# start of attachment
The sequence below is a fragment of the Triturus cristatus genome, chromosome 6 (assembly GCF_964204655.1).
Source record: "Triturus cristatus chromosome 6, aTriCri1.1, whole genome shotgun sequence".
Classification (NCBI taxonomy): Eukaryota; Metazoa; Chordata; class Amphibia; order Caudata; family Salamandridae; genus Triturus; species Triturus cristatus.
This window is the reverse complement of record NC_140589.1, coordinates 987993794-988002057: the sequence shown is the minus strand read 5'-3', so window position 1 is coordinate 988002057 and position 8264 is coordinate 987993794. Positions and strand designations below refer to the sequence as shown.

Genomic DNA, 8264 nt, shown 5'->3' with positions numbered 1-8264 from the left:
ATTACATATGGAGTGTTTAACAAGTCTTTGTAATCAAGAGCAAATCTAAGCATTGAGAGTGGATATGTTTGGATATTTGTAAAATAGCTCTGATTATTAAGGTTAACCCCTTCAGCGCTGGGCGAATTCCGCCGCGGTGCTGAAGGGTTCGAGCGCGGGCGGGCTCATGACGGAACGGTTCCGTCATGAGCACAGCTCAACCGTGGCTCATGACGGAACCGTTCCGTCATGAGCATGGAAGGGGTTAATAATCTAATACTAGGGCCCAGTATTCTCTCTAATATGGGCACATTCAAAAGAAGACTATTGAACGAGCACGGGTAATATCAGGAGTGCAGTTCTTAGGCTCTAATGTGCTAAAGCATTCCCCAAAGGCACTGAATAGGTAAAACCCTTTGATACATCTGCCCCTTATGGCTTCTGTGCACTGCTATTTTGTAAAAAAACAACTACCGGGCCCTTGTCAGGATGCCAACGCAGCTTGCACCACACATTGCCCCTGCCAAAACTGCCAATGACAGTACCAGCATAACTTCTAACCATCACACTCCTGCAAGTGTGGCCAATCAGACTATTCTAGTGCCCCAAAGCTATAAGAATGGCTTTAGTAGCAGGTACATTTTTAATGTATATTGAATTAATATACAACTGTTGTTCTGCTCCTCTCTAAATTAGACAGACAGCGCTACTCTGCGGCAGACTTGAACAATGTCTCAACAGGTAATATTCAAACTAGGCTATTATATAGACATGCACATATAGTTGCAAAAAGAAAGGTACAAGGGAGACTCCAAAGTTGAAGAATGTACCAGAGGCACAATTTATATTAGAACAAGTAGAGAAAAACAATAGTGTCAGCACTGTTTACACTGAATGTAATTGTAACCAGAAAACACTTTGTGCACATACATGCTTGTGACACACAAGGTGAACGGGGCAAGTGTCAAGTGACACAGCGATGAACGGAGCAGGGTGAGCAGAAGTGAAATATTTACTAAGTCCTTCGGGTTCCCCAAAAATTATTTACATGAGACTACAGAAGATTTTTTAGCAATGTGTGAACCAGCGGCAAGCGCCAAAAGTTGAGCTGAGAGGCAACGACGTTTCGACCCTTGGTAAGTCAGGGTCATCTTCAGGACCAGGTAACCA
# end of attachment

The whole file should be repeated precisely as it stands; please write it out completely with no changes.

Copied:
The sequence below is a fragment of the Triturus cristatus genome, chromosome 6 (assembly GCF_964204655.1).
Source record: "Triturus cristatus chromosome 6, aTriCri1.1, whole genome shotgun sequence".
Classification (NCBI taxonomy): Eukaryota; Metazoa; Chordata; class Amphibia; order Caudata; family Salamandridae; genus Triturus; species Triturus cristatus.
This window is the reverse complement of record NC_140589.1, coordinates 987993794-988002057: the sequence shown is the minus strand read 5'-3', so window position 1 is coordinate 988002057 and position 8264 is coordinate 987993794. Positions and strand designations below refer to the sequence as shown.

Genomic DNA, 8264 nt, shown 5'->3' with positions numbered 1-8264 from the left:
ATTACATATGGAGTGTTTAACAAGTCTTTGTAATCAAGAGCAAATCTAAGCATTGAGAGTGGATATGTTTGGATATTTGTAAAATAGCTCTGATTATTAAGGTTAACCCCTTCAGCGCTGGGCGAATTCCGCCGCGGTGCTGAAGGGTTCGAGCGCGGGCGGGCTCATGACGGAACGGTTCCGTCATGAGCACAGCTCAACCGTGGCTCATGACGGAACCGTTCCGTCATGAGCATGGAAGGGGTTAATAATCTAATACTAGGGCCCAGTATTCTCTCTAATATGGGCACATTCAAAAGAAGACTATTGAACGAGCACGGGTAATATCAGGAGTGCAGTTCTTAGGCTCTAATGTGCTAAAGCATTCCCCAAAGGCACTGAATAGGTAAAACCCTTTGATACATCTGCCCCTTATGGCTTCTGTGCACTGCTATTTTGTAAAAAAACAACTACCGGGCCCTTGTCAGGATGCCAACGCAGCTTGCACCACACATTGCCCCTGCCAAAACTGCCAATGACAGTACCAGCATAACTTCTAACCATCACACTCCTGCAAGTGTGGCCAATCAGACTATTCTAGTGCCCCAAAGCTATAAGAATGGCTTTAGTAGCAGGTACATTTTTAATGTATATTGAATTAATATACAACTGTTGTTCTGCTCCTCTCTAAATTAGACAGACAGCGCTACTCTGCGGCAGACTTGAACAATGTCTCAACAGGTAATATTCAAACTAGGCTATTATATAGACATGCACATATAGTTGCAAAAAGAAAGGTACAAGGGAGACTCCAAAGTTGAAGAATGTACCAGAGGCACAATTTATATTAGAACAAGTAGAGAAAAACAATAGTGTCAGCACTGTTTACACTGAATGTAATTGTAACCAGAAAACACTTTGTGCACATACATGCTTGTGACACACAAGGTGAACGGGGCAAGTGTCAAGTGACACAGCGATGAACGGAGCAGGGTGAGCAGAAGTGAAATATTTACTAAGTCCTTCGGGTTCCCCAAAAATTATTTACATGAGACTACAGAAGATTTTTTAGCAATGTGTGAACCAGCGGCAAGCGCCAAAAGTTGAGCTGAGAGGCAACGACGTTTCGACCCTTGGTAAGTCAGGGTCATCTTCAGGACCAGGTAACCA